From the Selfish to the Selfless: My Changing Understanding of Pro Bono by Sam Olliffe

When I signed up for W360: Justice in Action and the pro bono activities, I was driven by selfish motives. I viewed pro bono as an easy option to gain practical experience and remedy the lack of legal work experience on my CVI chose to work at Citizen’s Advice (CAB). I thought this would be interesting, and it was. However, volunteering at CAB unexpectedly changed my whole perspective on pro bono.

Firstly, there was nothing easy about the commitment required to volunteer at CAB. It included a thirteen week intensive training period, made up of online tests, knowledge sessions, observations, and supported advising, before being assessed and signed off in role.

I had thought that it would be satisfying to help others. It was to an extent, but it was also hugely frustrating. Some of the issues that we dealt with as a service were very emotional, procedurally complex and long winded, and could not be solved in one meeting’. It became clear that the people who use CAB’s services need more help than can be given in a single session. For instance, many people attended due to removal or refusal of benefits. That money was the difference between a family financially surviving or requiring food bank vouchers so they could eat. Benefits issues are challengeable at tribunal, but not eligible for legal aid. If it wasn’t for the caseworkers acting pro bono, hundreds of people could be denied money they are legally entitled to. This situation has made me morally outraged.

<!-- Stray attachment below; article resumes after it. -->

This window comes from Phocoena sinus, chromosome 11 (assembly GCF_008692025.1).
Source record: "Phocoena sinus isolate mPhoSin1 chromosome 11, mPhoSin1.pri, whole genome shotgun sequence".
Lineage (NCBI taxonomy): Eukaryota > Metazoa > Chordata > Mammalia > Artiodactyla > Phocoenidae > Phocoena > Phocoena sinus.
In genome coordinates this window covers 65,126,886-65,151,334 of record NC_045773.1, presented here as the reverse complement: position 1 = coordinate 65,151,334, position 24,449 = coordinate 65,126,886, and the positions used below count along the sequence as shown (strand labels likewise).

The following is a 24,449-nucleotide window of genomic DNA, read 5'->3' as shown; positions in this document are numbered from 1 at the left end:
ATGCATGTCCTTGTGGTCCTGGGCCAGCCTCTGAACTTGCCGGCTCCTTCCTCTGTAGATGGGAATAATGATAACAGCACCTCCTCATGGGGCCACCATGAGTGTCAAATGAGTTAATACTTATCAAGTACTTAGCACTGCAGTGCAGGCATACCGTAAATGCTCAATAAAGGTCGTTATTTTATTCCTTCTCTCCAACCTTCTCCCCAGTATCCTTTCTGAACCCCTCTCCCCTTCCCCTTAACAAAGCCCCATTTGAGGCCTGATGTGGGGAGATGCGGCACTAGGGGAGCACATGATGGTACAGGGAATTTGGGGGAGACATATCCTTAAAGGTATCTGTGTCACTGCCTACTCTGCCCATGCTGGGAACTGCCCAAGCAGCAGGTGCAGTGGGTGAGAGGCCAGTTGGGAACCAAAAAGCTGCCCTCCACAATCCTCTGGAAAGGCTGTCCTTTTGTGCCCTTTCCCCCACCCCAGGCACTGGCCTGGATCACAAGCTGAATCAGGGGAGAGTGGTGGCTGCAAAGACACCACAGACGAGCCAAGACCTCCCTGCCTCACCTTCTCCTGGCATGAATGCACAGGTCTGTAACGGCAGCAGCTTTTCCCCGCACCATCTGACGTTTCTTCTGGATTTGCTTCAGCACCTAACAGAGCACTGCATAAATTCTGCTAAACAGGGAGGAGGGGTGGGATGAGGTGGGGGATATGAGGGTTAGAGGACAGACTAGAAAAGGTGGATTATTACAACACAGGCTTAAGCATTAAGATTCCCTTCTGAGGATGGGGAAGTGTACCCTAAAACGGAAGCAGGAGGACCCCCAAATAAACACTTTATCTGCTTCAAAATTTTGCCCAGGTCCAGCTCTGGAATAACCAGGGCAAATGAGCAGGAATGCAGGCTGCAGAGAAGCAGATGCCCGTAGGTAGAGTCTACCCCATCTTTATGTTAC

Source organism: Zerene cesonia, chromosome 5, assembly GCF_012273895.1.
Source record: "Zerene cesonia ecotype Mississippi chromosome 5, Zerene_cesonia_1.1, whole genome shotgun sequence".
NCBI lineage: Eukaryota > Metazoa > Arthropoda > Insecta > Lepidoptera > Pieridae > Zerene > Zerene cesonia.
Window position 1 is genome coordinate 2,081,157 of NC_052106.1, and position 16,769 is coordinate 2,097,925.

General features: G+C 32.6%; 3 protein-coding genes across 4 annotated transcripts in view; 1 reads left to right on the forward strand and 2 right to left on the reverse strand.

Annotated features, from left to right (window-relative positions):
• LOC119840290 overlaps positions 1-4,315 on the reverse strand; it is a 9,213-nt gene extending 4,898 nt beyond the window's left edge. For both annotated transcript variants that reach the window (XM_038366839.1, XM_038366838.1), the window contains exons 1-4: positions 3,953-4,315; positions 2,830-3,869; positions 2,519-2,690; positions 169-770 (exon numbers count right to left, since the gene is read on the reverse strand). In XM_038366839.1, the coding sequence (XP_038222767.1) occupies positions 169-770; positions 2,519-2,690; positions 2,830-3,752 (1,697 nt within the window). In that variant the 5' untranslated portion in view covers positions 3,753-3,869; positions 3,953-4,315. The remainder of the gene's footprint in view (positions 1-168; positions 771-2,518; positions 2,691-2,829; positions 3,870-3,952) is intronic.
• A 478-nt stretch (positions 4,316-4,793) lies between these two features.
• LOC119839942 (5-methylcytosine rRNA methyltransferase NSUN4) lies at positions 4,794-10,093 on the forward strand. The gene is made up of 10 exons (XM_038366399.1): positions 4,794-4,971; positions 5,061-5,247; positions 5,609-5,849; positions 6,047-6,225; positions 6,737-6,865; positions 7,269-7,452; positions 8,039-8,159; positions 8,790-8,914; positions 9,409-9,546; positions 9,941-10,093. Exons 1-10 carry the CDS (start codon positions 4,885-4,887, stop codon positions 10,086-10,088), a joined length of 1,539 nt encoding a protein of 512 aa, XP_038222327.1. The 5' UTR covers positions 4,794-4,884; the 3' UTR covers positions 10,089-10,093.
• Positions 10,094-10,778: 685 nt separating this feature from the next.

The service had a legal aid contract to deliver the housing desk at court. Observing this led me to understanding that, even if a client’s case was eligible for legal aid funding, it still wasn’t enough to cover the amount of work that was done. This was a key realisation for me. I’d always thought that pro bono was a task completed completely free of charge. However, in reality, it also includes work done above and beyond the bare minimum that legal aid makes provision for. Pro bono can be the difference between winning and losing a case for a client.

My view of the value of pro bono has completely changed, thanks to the clients that I have advised at CAB. I have seen that pro bono work is not easy, or a simple process of making myself feel better. It is not about me, but about my client. I believe it is the moral responsibility of law students and lawyers to take part in pro bono activities, to uphold the rule of law, and improve equality of access to justice, otherwise many people will not be able to access the legal rights of our society they are entitled to